When it comes to religious liberty, America has long had the best laws. The First Amendment to the United States Constitution succinctly and powerfully states that “Congress shall make no law respecting an establishment of religion, or prohibiting the free exercise thereof.” Many state constitutions contain even stronger protections for religious liberty and recognize the God of the Bible as the foundation of good governance and the source of our liberty. On top of constitutional protections, Congress and twenty-one states have passed Religious Freedom Restoration Acts in order to ensure broad protections for religious freedom.
But as we all know, laws do not enforce themselves. They are subject to judicial interpretation, and religious liberty interests are often weighed against other interests—interests which judges may find more important. For example, all nine judges on the Washington Supreme Court just ruled that the state can punish a 72 year old florist for refusing to participate in and celebrate a religious ceremony that is contrary to her faith. Her freedoms of speech and religion, they ruled, must take a back seat to the State’s interest in ensuring that gay couples can compel whomever they’d like to participate in the celebration of their wedding ceremony or be threatened by the State with the loss of their business and financial ruin. Decisions like this one underscore what is at stake when we consider judicial nominations—particularly to the highest courts in the land.
Which brings us to the nomination of Neil Gorsuch. What can we tell from the religious liberty cases he has decided? Thankfully, Judge Gorsuch has made our job much easier by telling the Senate what he considers to be “the 10 most significant cases over which [he] presided.” Tellingly, on Judge Gorsuch’s own list two of the six civil cases he mentions were religious liberty cases in which he wrote to uphold the religious liberty of the plaintiffs—Yellowbear v. Lampert, 741 F.3d 48 (10th Cir. 2014) and Hobby Lobby Stores, Inc. v. Sebelius, 723 F.3d 1114 (10th Cir. 2013).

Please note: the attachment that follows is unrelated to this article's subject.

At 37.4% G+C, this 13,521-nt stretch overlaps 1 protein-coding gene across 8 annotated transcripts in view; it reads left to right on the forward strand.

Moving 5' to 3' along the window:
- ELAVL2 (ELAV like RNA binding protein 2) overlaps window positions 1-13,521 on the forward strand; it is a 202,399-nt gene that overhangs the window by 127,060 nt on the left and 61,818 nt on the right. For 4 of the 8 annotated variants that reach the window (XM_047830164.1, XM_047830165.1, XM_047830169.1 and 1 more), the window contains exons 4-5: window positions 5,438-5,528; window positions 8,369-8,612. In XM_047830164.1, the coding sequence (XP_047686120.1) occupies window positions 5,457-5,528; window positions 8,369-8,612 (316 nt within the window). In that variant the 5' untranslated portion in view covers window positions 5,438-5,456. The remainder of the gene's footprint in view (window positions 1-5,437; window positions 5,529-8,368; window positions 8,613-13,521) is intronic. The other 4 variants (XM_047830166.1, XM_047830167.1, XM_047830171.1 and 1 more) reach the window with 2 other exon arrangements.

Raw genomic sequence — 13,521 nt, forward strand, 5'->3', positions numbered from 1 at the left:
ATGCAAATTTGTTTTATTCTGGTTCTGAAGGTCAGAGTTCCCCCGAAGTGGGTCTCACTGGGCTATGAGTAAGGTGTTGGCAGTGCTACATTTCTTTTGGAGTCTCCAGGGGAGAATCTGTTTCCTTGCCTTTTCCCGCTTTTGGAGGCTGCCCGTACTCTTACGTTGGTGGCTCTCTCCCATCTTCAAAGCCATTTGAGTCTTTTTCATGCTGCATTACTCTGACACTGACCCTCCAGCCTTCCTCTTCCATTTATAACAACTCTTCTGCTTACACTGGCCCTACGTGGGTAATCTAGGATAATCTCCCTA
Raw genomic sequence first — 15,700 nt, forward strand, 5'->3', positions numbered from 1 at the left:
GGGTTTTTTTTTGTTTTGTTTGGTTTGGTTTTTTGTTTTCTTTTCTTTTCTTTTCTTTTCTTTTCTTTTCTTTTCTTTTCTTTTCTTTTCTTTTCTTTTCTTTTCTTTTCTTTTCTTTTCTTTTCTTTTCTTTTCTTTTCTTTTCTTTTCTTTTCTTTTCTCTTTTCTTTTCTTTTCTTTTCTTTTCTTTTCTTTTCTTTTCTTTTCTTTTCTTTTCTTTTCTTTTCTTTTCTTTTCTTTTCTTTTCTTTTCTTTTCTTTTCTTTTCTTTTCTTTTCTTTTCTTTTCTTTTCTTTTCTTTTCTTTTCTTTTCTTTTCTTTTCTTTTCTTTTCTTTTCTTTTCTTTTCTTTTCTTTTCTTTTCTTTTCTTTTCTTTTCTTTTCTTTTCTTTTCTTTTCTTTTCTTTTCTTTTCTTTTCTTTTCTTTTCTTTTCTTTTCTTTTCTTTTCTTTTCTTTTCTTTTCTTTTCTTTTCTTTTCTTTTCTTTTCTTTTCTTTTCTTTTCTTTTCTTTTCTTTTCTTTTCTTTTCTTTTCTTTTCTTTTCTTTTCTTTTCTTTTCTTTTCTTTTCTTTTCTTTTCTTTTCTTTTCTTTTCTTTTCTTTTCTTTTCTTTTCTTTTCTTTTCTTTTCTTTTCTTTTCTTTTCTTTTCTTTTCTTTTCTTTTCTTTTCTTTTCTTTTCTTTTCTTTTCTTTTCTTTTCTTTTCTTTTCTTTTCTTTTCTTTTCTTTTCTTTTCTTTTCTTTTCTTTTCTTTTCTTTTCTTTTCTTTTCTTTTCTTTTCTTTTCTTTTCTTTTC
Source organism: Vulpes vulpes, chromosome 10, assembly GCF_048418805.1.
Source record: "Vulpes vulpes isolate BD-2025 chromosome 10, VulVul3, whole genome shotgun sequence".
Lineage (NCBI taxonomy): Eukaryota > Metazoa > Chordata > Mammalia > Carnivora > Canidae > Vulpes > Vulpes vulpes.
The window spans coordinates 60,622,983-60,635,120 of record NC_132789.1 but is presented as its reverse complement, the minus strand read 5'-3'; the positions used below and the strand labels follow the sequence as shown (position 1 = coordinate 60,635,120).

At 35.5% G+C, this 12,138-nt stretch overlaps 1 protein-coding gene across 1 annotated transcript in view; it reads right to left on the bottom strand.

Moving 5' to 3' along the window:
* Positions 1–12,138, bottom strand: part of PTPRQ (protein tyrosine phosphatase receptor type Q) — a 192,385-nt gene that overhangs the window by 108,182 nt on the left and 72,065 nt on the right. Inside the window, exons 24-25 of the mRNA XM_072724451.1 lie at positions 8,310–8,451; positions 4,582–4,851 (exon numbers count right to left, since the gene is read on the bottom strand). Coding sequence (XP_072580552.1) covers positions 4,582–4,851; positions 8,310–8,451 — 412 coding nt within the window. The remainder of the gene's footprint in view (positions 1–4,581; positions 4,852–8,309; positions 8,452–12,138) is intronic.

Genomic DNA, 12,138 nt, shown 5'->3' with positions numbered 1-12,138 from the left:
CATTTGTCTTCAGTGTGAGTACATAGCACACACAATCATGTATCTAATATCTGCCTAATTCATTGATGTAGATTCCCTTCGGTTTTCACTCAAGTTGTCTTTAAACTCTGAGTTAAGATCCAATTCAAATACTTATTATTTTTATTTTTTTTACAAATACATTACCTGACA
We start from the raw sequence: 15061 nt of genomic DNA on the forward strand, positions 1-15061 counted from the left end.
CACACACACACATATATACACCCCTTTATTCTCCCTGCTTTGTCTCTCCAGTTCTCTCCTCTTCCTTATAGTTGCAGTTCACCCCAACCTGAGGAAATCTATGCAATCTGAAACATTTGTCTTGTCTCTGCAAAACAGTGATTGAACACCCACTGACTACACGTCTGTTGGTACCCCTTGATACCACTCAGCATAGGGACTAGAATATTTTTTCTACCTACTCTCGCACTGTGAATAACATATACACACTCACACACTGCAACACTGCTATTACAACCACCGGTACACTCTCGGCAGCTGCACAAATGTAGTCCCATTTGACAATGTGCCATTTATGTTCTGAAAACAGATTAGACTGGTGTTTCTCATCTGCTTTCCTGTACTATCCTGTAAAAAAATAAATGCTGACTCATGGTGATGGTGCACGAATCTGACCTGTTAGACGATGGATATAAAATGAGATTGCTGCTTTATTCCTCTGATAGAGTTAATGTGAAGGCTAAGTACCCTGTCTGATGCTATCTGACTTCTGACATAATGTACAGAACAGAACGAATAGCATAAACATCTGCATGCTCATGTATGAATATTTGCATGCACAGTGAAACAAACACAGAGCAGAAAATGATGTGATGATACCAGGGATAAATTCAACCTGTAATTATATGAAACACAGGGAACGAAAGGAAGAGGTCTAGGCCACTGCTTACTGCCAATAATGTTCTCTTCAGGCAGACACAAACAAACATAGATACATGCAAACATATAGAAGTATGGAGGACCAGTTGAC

In Yellowbear, Judge Gorsuch cogently analyzed Mauck & Baker’s favorite statute, the Religious Land Use & Institutionalized Persons Act, and held that the prison could not forbid Mr. Yellowbear, the prisoner, from using a sweat lodge for prayer. The prison did not have sufficient evidence to demonstrate a compelling reason for denying him the religious use of the sweat lodge. Aside from being very well written, Judge Gorsuch’s opinion is remarkable for no reason other than its simple adherence to the provisions of the broad and strong religious freedom protections in the law. He did not give undue deference to the prison or let the prison off the hook for not proving their case. Justice Sotomayor even quoted favorably to the Yellowbear decision in a similar religious liberty case the Supreme Court decided in 2015.
In the more well-known Hobby Lobby case, Judge Gorsuch again wrote an opinion in which he simply applied the clear terms of a religious liberty statute (the Religious Freedom Restoration Act) and explained how the Green family, which owns Hobby Lobby, had suffered harm to their religious freedom on account of the Affordable Care Act’s requirement that they provide for their employee’s insurance coverage for abortifacients. He did not give undue deference or yield to the federal government but applied the law as written.
And in the end, a judge that is committed to “applying the law as written” and recognizes the value of protecting religious freedom is the best friend religious liberty could have in this Constitutional Republic of ours.
Posted on Mon, March 6, 2017
by Stephanie Grossoehme